“This is the never-ending mission of anti-gun groups: to slowly erode our Second Amendment rights to the point where, eventually, we will have to crawl to the government for permission to own a gun …” he wrote of Question 3, adding, “This initiative does nothing to restrict evil people from possessing firearms.”

Nichols continued: “These groups are trying to solve a problem that doesn’t exist. After all, Maine’s violent crime rate is one of the lowest in the country.” He then wrapped up the op-ed with a plea for Maine citizens to vote “no” on the initiative: “My friends, this is not what our forefathers had in mind when they drew up the Second Amendment,” he wrote.

The proposal is also vigorously opposed by the Maine Warden Service, whose members believe it will make criminals out of law-abiding hunters, and even by Gov. Paul LePage. 

How quoting experienced sheriffs, governors, attorneys general and others in the know constitutes “twisted logic” is beyond our comprehension.“The name of this proposal is misleading,” LePage said in a recent weekly message. “Universal background checks are not ‘universal’ because criminals will never follow this law. Criminals get guns by breaking existing laws. They steal them, buy them on the black market or use straw purchasers. Less than 1 percent of criminals get firearms from dealers at gun shows.”

To state any of the facts about the vast opposition to the ballot initiatives is, however, considered inappropriate—according to USA Today, anyway. 

“The NRA is fighting back with its well-known brew of twisted logic, big money and political clout,” the editorial crowed. 

How quoting experienced sheriffs, governors, attorneys general and others in the know constitutes “twisted logic” is beyond our comprehension. Especially when the editorial board went on to spout off some “twisted logic” of its own.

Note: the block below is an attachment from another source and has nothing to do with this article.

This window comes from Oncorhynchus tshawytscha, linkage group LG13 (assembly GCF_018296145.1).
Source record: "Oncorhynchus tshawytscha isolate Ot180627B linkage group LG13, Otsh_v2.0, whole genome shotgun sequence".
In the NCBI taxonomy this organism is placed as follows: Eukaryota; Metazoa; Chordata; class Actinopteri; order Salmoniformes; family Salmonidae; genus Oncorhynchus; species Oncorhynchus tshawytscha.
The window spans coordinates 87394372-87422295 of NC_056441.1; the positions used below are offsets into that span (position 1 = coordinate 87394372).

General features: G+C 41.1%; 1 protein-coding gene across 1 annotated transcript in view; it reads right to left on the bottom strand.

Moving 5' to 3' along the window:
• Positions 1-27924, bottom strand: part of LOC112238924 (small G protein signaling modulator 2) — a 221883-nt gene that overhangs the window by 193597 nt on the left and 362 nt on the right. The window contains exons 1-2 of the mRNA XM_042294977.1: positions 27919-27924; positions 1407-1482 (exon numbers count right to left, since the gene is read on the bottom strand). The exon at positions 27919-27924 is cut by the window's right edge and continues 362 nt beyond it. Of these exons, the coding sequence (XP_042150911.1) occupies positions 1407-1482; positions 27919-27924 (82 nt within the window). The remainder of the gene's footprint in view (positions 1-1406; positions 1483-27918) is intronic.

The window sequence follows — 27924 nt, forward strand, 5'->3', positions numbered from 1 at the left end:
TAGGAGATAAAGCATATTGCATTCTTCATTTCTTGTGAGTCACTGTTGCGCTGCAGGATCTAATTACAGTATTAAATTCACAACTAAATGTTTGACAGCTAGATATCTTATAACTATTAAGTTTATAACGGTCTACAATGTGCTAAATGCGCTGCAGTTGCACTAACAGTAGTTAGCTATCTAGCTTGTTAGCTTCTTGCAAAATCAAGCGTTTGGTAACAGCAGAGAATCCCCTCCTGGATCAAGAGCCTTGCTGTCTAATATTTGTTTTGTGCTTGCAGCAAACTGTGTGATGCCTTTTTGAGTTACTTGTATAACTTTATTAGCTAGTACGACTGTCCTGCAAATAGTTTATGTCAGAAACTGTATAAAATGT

“Expanded checks have proved their worth in California, one of the early states to adopt them,” the editorial stated. “Since 1990, the state's firearm mortality rate has been cut almost in half, according to a study done for the Brady Campaign.” 

That might be what the Brady Campaign—a virulently anti-gun group—wants everyone to think, and apparently USA Today is fine with just quoting Brady’s anti-gun “facts” as truth. 

In reality, violent crime rates have fallen dramatically throughout the nation since 1990, and it has had nothing to do with California’s background check law. The case could just as easily be made that the 1990s were the beginning of the move to pass Right-to-Carry laws throughout the nation, and the corresponding drop in crime had more to do with armed good guys than with background checks, which criminals simply scoff at. 

The idea that there are so-called “weak-kneed members of Congress,” as the USA Today editorial board squawked about in its subhead, is another popular anti-gun fallacy. Federal lawmakers are elected by constituents, who send them to Washington to protect their interests—not the least of which is our Second Amendment right to keep and bear arms. USA Today can call the people voting against anti-gun, anti-Second Amendment proposals “weak-kneed” all it wants, but in reality they are simply representatives of the people trying to protect their constituents’ freedoms as best they can. 

In the end, it seems the USA Today editorial board is more interested in siding with gun-banner Bloomberg and insulting politicians who don’t agree with them than actually recognizing and reporting the pitfalls Question 1 and Question 3 harbor for law-abiding gun owners. 

To learn more about each, go to and